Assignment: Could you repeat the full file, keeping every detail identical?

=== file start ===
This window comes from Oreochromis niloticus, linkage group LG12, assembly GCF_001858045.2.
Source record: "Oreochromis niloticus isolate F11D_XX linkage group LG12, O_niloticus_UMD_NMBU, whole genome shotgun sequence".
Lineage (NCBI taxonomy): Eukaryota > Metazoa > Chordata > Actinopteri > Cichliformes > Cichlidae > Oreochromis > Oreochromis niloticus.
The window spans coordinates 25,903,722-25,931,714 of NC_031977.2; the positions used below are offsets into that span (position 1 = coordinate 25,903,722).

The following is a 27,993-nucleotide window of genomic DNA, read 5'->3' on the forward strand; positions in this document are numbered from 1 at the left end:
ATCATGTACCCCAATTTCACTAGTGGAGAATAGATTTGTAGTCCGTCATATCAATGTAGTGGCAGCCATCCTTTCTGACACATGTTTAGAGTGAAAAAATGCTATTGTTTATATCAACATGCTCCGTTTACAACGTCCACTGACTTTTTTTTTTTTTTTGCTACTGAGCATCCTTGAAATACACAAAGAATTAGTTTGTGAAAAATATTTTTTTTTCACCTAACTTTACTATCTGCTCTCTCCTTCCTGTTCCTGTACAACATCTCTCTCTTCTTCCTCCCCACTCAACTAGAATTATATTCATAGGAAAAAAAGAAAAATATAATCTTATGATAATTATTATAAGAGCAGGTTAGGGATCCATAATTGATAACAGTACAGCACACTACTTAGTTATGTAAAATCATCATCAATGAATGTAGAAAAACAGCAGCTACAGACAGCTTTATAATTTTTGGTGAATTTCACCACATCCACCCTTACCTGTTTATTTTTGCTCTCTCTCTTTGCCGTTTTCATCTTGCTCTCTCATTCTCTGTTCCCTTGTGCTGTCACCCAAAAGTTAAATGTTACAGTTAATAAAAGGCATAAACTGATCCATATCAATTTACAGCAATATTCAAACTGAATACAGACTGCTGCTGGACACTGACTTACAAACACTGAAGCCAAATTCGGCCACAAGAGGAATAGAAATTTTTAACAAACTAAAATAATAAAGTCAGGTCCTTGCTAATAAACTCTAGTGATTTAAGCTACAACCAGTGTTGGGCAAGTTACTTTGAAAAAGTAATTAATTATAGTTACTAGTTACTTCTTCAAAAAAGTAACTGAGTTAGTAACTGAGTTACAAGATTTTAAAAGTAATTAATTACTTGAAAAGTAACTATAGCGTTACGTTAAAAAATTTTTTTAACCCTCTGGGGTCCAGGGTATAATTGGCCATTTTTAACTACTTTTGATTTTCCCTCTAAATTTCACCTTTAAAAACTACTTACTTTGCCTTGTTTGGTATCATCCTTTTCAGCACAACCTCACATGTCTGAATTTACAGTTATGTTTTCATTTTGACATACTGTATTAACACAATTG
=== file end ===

This window comes from Oreochromis niloticus, linkage group LG12, assembly GCF_001858045.2.
Source record: "Oreochromis niloticus isolate F11D_XX linkage group LG12, O_niloticus_UMD_NMBU, whole genome shotgun sequence".
Lineage (NCBI taxonomy): Eukaryota > Metazoa > Chordata > Actinopteri > Cichliformes > Cichlidae > Oreochromis > Oreochromis niloticus.
The window spans coordinates 25,903,722-25,931,714 of NC_031977.2; the positions used below are offsets into that span (position 1 = coordinate 25,903,722).

The following is a 27,993-nucleotide window of genomic DNA, read 5'->3' on the forward strand; positions in this document are numbered from 1 at the left end:
ATCATGTACCCCAATTTCACTAGTGGAGAATAGATTTGTAGTCCGTCATATCAATGTAGTGGCAGCCATCCTTTCTGACACATGTTTAGAGTGAAAAAATGCTATTGTTTATATCAACATGCTCCGTTTACAACGTCCACTGACTTTTTTTTTTTTTTTGCTACTGAGCATCCTTGAAATACACAAAGAATTAGTTTGTGAAAAATATTTTTTTTTCACCTAACTTTACTATCTGCTCTCTCCTTCCTGTTCCTGTACAACATCTCTCTCTTCTTCCTCCCCACTCAACTAGAATTATATTCATAGGAAAAAAAGAAAAATATAATCTTATGATAATTATTATAAGAGCAGGTTAGGGATCCATAATTGATAACAGTACAGCACACTACTTAGTTATGTAAAATCATCATCAATGAATGTAGAAAAACAGCAGCTACAGACAGCTTTATAATTTTTGGTGAATTTCACCACATCCACCCTTACCTGTTTATTTTTGCTCTCTCTCTTTGCCGTTTTCATCTTGCTCTCTCATTCTCTGTTCCCTTGTGCTGTCACCCAAAAGTTAAATGTTACAGTTAATAAAAGGCATAAACTGATCCATATCAATTTACAGCAATATTCAAACTGAATACAGACTGCTGCTGGACACTGACTTACAAACACTGAAGCCAAATTCGGCCACAAGAGGAATAGAAATTTTTAACAAACTAAAATAATAAAGTCAGGTCCTTGCTAATAAACTCTAGTGATTTAAGCTACAACCAGTGTTGGGCAAGTTACTTTGAAAAAGTAATTAATTATAGTTACTAGTTACTTCTTCAAAAAAGTAACTGAGTTAGTAACTGAGTTACAAGATTTTAAAAGTAATTAATTACTTGAAAAGTAACTATAGCGTTACGTTAAAAAATTTTTTTAACCCTCTGGGGTCCAGGGTATAATTGGCCATTTTTAACTACTTTTGATTTTCCCTCTAAATTTCACCTTTAAAAACTACTTACTTTGCCTTGTTTGGTATCATCCTTTTCAGCACAACCTCACATGTCTGAATTTACAGTTATGTTTTCATTTTGACATACTGTATTAACACAATTG